In Bowman’s pictures is time writes the poet John Trotman. And time is one of the elements in answering this question. That her paintings take time to make is evident in the rich palimpsests of their surfaces, which carry the histories of their making. “Oils take forever to dry,” she told me, so she usually has two or three paintings on the go at any one time, leaving her time to think about the next step in the paintings. And, whilst within the surfaces of her paintings, there is a slow build-up of the history of the layering of her painting activity, they also hold a certain narrative, perhaps the other part of the answer about the rule book. It’s a narrative accrued over time from things seen and experienced through Bowman’s responsive and discerning eye and translated into marks and motifs. But, it’s something that might have been avoided by those purist abstractionists interested in immediacy.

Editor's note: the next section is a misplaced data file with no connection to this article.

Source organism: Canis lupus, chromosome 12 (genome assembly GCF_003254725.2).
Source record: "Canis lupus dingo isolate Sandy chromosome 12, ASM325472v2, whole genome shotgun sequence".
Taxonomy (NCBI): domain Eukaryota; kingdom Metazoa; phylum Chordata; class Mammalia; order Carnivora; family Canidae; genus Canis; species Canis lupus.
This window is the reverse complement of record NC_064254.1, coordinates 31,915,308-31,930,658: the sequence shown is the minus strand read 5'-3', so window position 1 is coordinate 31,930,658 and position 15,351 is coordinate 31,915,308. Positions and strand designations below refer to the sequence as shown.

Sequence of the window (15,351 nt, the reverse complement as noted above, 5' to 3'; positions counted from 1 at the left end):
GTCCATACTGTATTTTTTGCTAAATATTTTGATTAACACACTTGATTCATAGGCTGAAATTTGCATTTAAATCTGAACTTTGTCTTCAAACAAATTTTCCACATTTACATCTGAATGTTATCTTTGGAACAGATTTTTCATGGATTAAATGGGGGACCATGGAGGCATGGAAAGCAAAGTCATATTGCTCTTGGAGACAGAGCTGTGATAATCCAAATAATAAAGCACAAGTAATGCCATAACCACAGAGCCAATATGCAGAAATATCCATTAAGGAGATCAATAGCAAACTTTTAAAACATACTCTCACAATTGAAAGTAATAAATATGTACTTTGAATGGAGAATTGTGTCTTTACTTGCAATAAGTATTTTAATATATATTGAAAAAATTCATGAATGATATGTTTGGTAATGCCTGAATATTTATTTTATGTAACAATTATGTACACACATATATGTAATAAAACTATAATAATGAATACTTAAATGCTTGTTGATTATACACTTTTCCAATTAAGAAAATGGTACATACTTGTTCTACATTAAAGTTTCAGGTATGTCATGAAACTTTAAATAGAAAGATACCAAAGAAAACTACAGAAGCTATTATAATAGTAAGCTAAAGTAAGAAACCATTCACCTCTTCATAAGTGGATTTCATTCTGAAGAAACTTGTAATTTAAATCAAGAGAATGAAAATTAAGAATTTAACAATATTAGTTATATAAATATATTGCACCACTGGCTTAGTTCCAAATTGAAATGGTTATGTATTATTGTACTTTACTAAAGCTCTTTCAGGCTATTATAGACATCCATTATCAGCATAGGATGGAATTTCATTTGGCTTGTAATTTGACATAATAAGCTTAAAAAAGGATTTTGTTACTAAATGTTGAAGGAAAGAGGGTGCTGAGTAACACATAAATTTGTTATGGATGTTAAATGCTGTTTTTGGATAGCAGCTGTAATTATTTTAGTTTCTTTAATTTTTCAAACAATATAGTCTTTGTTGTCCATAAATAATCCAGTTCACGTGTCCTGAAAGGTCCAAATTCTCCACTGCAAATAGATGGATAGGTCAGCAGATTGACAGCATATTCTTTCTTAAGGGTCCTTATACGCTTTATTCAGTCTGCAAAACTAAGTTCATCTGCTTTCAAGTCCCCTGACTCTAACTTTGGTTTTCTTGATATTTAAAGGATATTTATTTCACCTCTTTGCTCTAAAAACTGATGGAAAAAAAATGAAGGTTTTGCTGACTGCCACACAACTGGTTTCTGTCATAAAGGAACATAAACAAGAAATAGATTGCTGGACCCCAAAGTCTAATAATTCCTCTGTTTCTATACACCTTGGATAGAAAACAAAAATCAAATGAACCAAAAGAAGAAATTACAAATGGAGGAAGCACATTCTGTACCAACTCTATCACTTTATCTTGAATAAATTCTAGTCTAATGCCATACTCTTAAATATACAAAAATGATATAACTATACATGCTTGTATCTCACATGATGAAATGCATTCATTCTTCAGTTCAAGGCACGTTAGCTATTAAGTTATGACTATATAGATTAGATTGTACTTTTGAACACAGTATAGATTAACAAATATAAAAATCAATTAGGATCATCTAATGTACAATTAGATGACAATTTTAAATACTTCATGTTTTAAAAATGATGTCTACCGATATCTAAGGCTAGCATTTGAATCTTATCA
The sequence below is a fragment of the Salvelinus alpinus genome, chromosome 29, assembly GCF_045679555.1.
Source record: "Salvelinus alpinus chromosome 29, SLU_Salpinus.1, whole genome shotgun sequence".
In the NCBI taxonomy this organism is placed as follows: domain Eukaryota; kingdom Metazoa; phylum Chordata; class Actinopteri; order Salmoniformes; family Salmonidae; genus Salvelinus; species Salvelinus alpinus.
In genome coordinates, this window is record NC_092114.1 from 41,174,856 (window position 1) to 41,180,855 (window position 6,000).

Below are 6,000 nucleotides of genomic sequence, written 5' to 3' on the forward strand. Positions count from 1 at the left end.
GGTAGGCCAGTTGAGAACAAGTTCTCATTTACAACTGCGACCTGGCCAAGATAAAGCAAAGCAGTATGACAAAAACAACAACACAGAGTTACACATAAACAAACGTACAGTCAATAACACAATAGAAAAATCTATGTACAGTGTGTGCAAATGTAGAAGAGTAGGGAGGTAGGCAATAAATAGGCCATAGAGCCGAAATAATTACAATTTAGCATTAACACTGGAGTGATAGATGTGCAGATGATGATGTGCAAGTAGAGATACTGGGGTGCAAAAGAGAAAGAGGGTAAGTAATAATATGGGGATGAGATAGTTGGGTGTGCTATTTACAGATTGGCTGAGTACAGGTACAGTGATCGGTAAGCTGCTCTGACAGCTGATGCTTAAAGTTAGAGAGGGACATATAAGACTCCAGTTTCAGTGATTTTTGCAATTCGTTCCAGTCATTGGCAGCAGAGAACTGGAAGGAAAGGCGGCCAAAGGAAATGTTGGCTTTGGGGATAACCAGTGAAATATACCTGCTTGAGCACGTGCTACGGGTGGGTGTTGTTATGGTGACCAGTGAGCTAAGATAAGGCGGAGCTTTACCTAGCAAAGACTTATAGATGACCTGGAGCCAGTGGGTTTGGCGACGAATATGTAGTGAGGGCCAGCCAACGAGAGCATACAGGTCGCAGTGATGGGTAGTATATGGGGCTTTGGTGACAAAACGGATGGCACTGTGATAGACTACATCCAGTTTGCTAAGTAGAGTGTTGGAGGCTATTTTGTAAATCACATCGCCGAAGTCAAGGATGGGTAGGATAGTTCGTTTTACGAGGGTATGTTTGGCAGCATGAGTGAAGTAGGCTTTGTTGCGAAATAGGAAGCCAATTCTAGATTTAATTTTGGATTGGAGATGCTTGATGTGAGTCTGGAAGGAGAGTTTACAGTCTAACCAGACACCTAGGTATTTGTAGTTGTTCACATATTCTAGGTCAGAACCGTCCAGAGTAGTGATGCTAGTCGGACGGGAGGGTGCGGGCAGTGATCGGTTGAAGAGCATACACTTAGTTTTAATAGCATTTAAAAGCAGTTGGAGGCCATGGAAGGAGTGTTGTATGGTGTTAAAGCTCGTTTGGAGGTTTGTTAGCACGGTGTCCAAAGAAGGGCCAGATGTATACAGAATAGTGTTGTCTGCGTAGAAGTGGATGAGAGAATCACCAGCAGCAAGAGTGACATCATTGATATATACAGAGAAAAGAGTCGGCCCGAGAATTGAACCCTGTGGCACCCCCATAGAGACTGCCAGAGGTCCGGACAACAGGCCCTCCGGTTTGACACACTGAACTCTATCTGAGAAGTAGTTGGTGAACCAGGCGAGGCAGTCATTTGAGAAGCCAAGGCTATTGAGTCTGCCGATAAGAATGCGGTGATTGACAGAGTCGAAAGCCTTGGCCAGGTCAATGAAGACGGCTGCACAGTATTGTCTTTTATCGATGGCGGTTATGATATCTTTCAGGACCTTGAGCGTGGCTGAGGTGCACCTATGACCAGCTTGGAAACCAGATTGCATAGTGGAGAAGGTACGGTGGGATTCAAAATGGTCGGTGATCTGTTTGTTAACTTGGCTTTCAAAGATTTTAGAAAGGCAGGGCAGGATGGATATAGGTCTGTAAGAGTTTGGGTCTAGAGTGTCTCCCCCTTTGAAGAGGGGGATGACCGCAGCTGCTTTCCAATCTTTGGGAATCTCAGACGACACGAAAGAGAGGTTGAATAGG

Writing about her work, the poet, Trotman, invokes the imagery of urban wastelands; gasometers and the entropy of rusting, flaking surfaces, describing how;
The sharp and clean and strong
And with decay comes colour:
like fungus flecks
soured cream. 
In some ways, this approach to painting reaches back even further in the history of British painting perhaps to a particular interpretation of the picturesque, a term I apply loosely of course, but nonetheless one that involves a consideration of ‘that which is fit to be made into a picture’ and of ‘having qualities marked by pleasing variety, irregularity, asymmetry and interesting textures’. But, in my interpretation, rather than being drawn from traditional rustic landscape, Bowman finds things of aesthetic interest in the dystopian Edgelands of urban landscape and also in the littoral experiences of a childhood by the seaside exemplified in the Plashy Place series of paintings.